Governance, Transparency, and Oversight Are Critical for Maintaining Public Trust
GAO-05-561T, Apr 20, 2005
The tax-exempt sector under section 501(c) of the Internal Revenue Code covers over a million-and-a-half entities of varying sizes and purposes. Its diversity allows it to address the needs of many citizens. To help it do so, Congress and some in the tax-exempt sector itself encourage good governance practices by exempt entities. Transparency over exempt entities' activities is aided by public access to their annual tax returns. As the nation's tax administrator, the Internal Revenue Service (IRS) has a key role in overseeing this sector. Oversight can help ensure adherence to exempt purposes, protect against abuses, and sustain public support for the sector. The Chairman of the House Committee on Ways and Means asked GAO to address (1) the growth of the section 501(c) tax-exempt sector; (2) the role of governance and transparency in ensuring that tax-exempt entities function effectively and with integrity; (3) IRS's capacity for overseeing the exempt sector, including its results and efforts to address critical compliance problems; and (4) states' oversight and their relationship with IRS in overseeing the tax-exempt sector.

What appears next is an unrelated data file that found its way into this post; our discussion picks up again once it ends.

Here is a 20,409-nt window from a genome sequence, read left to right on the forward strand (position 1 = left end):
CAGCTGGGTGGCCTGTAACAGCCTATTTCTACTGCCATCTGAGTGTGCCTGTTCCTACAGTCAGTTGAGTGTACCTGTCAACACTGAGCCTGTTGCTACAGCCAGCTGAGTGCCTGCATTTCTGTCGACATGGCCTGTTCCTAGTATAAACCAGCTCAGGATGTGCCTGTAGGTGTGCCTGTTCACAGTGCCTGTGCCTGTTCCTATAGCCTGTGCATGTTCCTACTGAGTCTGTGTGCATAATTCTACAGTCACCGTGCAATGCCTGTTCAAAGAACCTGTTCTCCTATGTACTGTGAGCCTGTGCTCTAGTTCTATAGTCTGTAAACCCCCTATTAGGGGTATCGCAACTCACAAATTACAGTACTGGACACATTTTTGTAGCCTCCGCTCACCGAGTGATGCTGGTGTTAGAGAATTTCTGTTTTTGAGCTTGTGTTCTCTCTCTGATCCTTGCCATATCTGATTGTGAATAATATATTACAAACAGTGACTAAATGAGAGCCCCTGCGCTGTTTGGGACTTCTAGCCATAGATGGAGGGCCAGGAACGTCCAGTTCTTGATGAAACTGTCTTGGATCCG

The section 501(c) tax-exempt sector has grown steadily in reported assets, revenues, and expenses. For example, between 1998 and 2002 (the most recent year of data), its reported assets grew to over $2.5 trillion---with 12 percent growth for 501(c) charities and 22 percent growth for other 501(c) entities (noncharities). Accordingly, this tax-exempt sector comprises a significant part of the nation's economy and workforce. For example, spending in this sector appears to be about one-tenth of our economy and the paid exempt workforce appears to be comparable in size to some of the largest sectors of the U.S. civilian workforce, such as food and lodging. Good governance and transparency are essential elements to help provide assurance that exempt entities operate with integrity and effectiveness in meeting their missions. Good governance facilitates well-run operations that dissuade abusive behavior. Transparency sheds light on entities' practices, which enhances ethical and effective operations and facilitates oversight by the public and others. With recent concerns about abuses in the tax-exempt sector, renewed attention is being given to improving governance practices and increasing the transparency related to the sector. Staffing trends and insufficient data have contributed to IRS being challenged in executing its oversight role. IRS has begun to increase staffing, obtain better data on tax-exempt entities, and increase its capacity to analyze and use the data it obtains. For the critical compliance issues IRS has identified, it has started special initiatives to improve compliance. States often oversee tax-exempt entities, frequently focusing on protecting the public from fraudulent activities and guarding against misuse of charitable assets. States and the IRS believe that more data sharing would make their oversight more efficient and effective. Consistent with our earlier recommendations, IRS has improved its processes for sharing its oversight data with the states, and Congress is considering expanded data sharing.